Thus the diodes 41a and 41b are both momentarily energized each time that decoder 64 applies a momentary voltage to the associated input terminal 66. The amount of infrared light from diode 41a that is received by diode 41b is dependent on the harmonica player's hand movements in the manner previously described. The diode detector 41b and resistor 89 are in effect a voltage divider. Consequently, as the resistance of diode 41b varies in response to variations in the amount of infrared which it receives, the magnitude of successive voltage pulses at junction 91 and at the associated output terminal 81 is varied in response to the player's hand movements. Oscillation of the player's hand causes a similar oscillation of the amplitude of successive voltage pulses at the terminal 81.
Signals identifying the setting of the sharp/flat selector switch 27 are generated in circuit 68 by a linear potentiometer 93 having a resistive element 94 connected between the associated input terminal 66 and chassis ground and having an adjustable tap 96 which is shiftable to any of three positions along the resistive element by depression or release of the actuator button 97.
Tap 96 is coupled to another of the sensing circuit output terminals 81 by another amplifier circuit 92c similar to the previously described amplifier circuit 92a. Thus, upon each energization of the potentiometer 93 by decoder 64, a voltage pulse appears at the terminal 81 that has one of three different magnitudes as determined by the harmonica player. The highest magnitude voltage, produced when switch 27 is at its normal position, signals that natural notes are to be played. Partial depression of the actuator 97 to the intermediate position signals for sharp notes and full depression indicates that flat notes are to be synthesized.
In order to generate signals indicating the setting of function selector switch 24a, a pair of fixed voltage divider resistors 98 and 99 are connected in series between the associated input terminal 66 and chassis ground. The normally open function selector switch 24a bridges the one of the resistors 98 that is directly connected to terminal 66. The junction 101 between resistors 98 and 99 is coupled to another output terminal 88 of sensing circuit 74 through still another amplifier circuit 92d of the type previously described.
Thus repetitive voltages pulses having a first amplitude appear at the associated one of the sensing circuit output terminals 81 when switch 24a is in the normal open condition and indicate that the function controlled by the switch is not wanted. Closing of the switch 24a by the harmonica player causes higher voltage pulses to appear at the terminal 81 to signal the sound synthesizer that the function is to be implemented.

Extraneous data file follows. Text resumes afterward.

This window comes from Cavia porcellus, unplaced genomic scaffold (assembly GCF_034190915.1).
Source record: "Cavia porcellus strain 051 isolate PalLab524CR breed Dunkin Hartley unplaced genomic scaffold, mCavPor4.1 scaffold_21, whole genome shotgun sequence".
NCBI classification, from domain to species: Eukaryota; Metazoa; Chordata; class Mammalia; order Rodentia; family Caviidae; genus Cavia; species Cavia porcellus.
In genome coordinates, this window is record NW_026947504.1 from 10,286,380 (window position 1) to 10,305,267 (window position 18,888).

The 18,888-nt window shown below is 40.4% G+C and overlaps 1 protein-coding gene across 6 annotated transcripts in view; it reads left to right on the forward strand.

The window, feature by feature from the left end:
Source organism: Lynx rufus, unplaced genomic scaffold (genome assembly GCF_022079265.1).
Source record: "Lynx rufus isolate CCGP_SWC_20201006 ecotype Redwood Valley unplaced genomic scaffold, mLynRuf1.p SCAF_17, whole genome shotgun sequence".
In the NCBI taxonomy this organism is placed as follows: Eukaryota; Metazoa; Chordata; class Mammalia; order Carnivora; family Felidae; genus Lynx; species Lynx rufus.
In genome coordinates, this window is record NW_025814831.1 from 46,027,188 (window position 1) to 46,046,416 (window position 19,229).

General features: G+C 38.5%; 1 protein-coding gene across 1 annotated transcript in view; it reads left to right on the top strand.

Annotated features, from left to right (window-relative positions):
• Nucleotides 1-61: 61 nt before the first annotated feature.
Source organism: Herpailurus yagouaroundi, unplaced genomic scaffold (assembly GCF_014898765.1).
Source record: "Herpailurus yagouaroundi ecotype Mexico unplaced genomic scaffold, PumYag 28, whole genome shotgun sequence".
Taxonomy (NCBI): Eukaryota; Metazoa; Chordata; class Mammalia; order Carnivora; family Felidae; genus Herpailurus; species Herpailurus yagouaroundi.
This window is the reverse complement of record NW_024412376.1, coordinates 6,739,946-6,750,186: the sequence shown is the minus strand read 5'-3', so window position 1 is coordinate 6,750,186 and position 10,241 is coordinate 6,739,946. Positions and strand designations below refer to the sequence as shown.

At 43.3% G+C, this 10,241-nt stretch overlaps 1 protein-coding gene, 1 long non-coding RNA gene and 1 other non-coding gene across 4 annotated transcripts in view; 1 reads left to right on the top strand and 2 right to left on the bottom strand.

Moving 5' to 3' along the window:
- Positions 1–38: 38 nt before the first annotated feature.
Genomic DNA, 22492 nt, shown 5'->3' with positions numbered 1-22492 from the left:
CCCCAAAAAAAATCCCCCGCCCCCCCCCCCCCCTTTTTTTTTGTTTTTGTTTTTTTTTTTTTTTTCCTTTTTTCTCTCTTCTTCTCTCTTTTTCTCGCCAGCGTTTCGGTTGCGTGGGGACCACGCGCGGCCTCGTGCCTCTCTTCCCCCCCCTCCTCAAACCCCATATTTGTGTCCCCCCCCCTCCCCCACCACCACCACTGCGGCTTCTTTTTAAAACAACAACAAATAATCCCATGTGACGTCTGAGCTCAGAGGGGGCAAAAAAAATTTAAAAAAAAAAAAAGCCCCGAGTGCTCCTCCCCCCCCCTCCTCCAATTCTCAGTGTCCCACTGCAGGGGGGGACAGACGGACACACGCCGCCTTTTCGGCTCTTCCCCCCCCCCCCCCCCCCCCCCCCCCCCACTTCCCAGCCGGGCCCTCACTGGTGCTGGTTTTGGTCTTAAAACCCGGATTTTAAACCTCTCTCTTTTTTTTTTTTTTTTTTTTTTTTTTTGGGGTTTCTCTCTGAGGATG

The circuit 68 has been described in detail with respect to only one of the strain gage 21 channels and only one of the function selector switch 24a channels. It should be understood that the circuit detail for each of the other strain gages and the other function selector switch may be of similar configuration.
It may be noted, with reference jointly to FIGS. 2 and 5, that voltage pulses of a predetermined amplitude will appear at sensing circuit output terminals 81 when there is no air flow in the harmonica passages 17 and the strain gages 21 are in the unflexed state. Flexing of the strain gages 21 in one direction 21a causes the pulse amplitudes to rise from this normal value by an amount dependent on the degree of flexing and thus the rate of air flow. Flexing of the gages 21 in the opposite direction 21b causes a lowering of pulse amplitudes to a degree dependent on the magnitude of the flexing. The normal pulse voltage that is produced under conditions of no air flow is interpreted by the signal utilizing system as calling for an off or no sound signal. Increasing or decreasing voltages from any of the strain gage channels 67 are interpreted as calling for synthesizing of the particular musical note to which that channel corresponds at an amplitude or volume dependent on the amount of the voltage increase or decrease. The fact that the pulse amplitudes may either increase or decrease from the no air flow value, depending on direction of air flow, enables definition between notes produced by blowing into the harmonica 11 and notes producing by drawing or sucking on the harmonica.